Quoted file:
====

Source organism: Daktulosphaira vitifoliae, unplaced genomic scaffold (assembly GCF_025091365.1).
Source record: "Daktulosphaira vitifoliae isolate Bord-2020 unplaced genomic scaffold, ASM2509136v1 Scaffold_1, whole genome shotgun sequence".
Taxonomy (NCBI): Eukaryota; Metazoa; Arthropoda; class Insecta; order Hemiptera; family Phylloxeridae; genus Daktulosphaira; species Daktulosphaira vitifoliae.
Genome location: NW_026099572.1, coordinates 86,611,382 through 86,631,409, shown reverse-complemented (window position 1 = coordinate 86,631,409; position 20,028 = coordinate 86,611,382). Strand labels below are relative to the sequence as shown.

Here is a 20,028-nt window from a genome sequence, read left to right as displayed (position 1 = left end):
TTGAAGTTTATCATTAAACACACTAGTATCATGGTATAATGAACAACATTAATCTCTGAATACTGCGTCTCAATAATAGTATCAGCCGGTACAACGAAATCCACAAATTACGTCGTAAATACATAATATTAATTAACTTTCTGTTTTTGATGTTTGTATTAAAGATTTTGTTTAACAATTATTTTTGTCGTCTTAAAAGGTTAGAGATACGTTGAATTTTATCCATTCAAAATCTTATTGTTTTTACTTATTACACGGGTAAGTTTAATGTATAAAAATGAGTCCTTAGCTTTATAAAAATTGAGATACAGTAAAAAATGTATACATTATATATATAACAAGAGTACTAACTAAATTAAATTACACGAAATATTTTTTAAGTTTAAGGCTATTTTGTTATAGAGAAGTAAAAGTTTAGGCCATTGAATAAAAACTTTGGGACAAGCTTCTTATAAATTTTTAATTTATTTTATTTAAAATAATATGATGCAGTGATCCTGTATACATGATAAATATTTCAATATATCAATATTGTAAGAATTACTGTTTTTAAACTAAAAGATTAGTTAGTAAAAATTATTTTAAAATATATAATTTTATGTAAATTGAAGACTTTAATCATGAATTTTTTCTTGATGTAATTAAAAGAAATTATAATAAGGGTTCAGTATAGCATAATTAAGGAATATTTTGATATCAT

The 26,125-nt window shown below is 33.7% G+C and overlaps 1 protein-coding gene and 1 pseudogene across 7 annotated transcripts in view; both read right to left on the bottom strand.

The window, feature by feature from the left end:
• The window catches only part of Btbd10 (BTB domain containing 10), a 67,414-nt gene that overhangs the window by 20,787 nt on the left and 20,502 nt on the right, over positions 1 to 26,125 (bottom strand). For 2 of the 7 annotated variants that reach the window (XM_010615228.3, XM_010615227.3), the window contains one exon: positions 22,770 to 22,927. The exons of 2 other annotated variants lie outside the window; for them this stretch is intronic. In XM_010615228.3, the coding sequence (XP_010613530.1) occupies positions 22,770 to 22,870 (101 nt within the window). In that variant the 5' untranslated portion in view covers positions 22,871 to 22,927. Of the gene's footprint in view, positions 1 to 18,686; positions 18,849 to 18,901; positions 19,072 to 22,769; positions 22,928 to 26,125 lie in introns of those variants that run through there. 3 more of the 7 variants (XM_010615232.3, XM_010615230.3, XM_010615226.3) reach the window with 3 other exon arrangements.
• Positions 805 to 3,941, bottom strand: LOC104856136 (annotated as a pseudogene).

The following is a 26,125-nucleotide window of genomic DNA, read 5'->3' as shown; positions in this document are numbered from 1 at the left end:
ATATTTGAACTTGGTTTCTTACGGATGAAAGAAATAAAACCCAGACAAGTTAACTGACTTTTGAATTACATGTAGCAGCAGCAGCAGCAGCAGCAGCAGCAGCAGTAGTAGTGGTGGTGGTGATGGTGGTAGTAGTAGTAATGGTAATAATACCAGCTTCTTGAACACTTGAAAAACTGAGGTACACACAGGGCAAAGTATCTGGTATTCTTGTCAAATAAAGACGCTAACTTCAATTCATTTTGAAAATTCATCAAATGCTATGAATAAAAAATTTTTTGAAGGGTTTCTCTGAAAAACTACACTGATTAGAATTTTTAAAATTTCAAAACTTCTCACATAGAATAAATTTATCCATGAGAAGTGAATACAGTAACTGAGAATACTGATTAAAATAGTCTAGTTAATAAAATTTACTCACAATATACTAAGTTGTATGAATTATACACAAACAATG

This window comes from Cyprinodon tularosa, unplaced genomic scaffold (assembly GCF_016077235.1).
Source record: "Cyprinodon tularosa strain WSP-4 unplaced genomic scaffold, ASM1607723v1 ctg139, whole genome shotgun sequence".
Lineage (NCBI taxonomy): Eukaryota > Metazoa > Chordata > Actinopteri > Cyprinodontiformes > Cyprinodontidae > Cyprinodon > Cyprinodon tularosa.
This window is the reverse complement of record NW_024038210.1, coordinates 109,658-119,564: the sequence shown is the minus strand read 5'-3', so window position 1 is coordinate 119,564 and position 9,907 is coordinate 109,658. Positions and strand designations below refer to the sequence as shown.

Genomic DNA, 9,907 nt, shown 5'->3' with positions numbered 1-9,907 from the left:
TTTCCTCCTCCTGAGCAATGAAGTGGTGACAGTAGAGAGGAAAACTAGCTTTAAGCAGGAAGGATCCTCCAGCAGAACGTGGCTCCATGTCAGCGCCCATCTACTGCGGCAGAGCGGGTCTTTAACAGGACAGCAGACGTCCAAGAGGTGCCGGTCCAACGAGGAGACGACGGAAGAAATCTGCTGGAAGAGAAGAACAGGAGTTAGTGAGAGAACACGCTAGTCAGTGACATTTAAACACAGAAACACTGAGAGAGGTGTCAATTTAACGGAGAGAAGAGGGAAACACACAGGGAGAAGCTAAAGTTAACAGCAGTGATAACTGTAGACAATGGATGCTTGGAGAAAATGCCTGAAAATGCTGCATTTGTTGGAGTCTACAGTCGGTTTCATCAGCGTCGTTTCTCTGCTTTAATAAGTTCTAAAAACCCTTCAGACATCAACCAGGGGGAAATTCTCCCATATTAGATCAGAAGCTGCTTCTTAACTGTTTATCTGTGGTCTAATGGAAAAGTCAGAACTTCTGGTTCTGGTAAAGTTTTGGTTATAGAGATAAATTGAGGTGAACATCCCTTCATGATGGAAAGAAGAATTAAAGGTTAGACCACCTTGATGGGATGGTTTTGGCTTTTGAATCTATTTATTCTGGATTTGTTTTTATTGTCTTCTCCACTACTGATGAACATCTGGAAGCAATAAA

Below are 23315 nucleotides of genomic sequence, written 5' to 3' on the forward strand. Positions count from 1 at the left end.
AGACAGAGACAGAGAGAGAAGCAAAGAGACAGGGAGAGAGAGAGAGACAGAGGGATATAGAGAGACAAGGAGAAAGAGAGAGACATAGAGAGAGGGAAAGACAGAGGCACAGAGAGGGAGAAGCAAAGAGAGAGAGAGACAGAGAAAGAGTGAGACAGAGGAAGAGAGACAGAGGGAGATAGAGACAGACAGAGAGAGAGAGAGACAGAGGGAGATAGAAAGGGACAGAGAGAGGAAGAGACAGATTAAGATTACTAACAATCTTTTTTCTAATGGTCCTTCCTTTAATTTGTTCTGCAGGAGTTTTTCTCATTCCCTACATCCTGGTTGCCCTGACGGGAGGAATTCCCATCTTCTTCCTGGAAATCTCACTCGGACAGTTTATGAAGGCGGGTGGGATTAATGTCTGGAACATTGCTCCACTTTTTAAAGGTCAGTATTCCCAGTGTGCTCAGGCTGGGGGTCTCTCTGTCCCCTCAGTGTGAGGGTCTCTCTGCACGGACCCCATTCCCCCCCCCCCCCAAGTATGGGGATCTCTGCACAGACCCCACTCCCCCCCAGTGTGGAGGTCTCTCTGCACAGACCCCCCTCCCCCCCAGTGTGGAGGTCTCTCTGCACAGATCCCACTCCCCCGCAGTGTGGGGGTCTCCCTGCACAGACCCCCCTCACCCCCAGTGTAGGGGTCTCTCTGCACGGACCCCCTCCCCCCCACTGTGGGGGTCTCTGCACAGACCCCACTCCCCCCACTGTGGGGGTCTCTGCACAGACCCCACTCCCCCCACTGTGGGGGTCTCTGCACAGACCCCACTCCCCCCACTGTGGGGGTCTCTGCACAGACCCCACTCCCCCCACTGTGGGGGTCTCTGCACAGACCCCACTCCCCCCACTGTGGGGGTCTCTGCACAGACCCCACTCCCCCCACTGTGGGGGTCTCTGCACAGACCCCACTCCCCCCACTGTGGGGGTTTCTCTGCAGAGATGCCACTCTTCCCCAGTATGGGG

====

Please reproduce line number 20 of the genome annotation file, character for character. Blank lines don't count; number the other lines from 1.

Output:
AGACAGAGACAGAGAGAGAAGCAAAGAGACAGGGAGAGAGAGAGAGACAGAGGGATATAGAGAGACAAGGAGAAAGAGAGAGACATAGAGAGAGGGAAAGACAGAGGCACAGAGAGGGAGAAGCAAAGAGAGAGAGAGACAGAGAAAGAGTGAGACAGAGGAAGAGAGACAGAGGGAGATAGAGACAGACAGAGAGAGAGAGAGACAGAGGGAGATAGAAAGGGACAGAGAGAGGAAGAGACAGATTAAGATTACTAACAATCTTTTTTCTAATGGTCCTTCCTTTAATTTGTTCTGCAGGAGTTTTTCTCATTCCCTACATCCTGGTTGCCCTGACGGGAGGAATTCCCATCTTCTTCCTGGAAATCTCACTCGGACAGTTTATGAAGGCGGGTGGGATTAATGTCTGGAACATTGCTCCACTTTTTAAAGGTCAGTATTCCCAGTGTGCTCAGGCTGGGGGTCTCTCTGTCCCCTCAGTGTGAGGGTCTCTCTGCACGGACCCCATTCCCCCCCCCCCCCAAGTATGGGGATCTCTGCACAGACCCCACTCCCCCCCAGTGTGGAGGTCTCTCTGCACAGACCCCCCTCCCCCCCAGTGTGGAGGTCTCTCTGCACAGATCCCACTCCCCCGCAGTGTGGGGGTCTCCCTGCACAGACCCCCCTCACCCCCAGTGTAGGGGTCTCTCTGCACGGACCCCCTCCCCCCCACTGTGGGGGTCTCTGCACAGACCCCACTCCCCCCACTGTGGGGGTCTCTGCACAGACCCCACTCCCCCCACTGTGGGGGTCTCTGCACAGACCCCACTCCCCCCACTGTGGGGGTCTCTGCACAGACCCCACTCCCCCCACTGTGGGGGTCTCTGCACAGACCCCACTCCCCCCACTGTGGGGGTCTCTGCACAGACCCCACTCCCCCCACTGTGGGGGTCTCTGCACAGACCCCACTCCCCCCACTGTGGGGGTTTCTCTGCAGAGATGCCACTCTTCCCCAGTATGGGG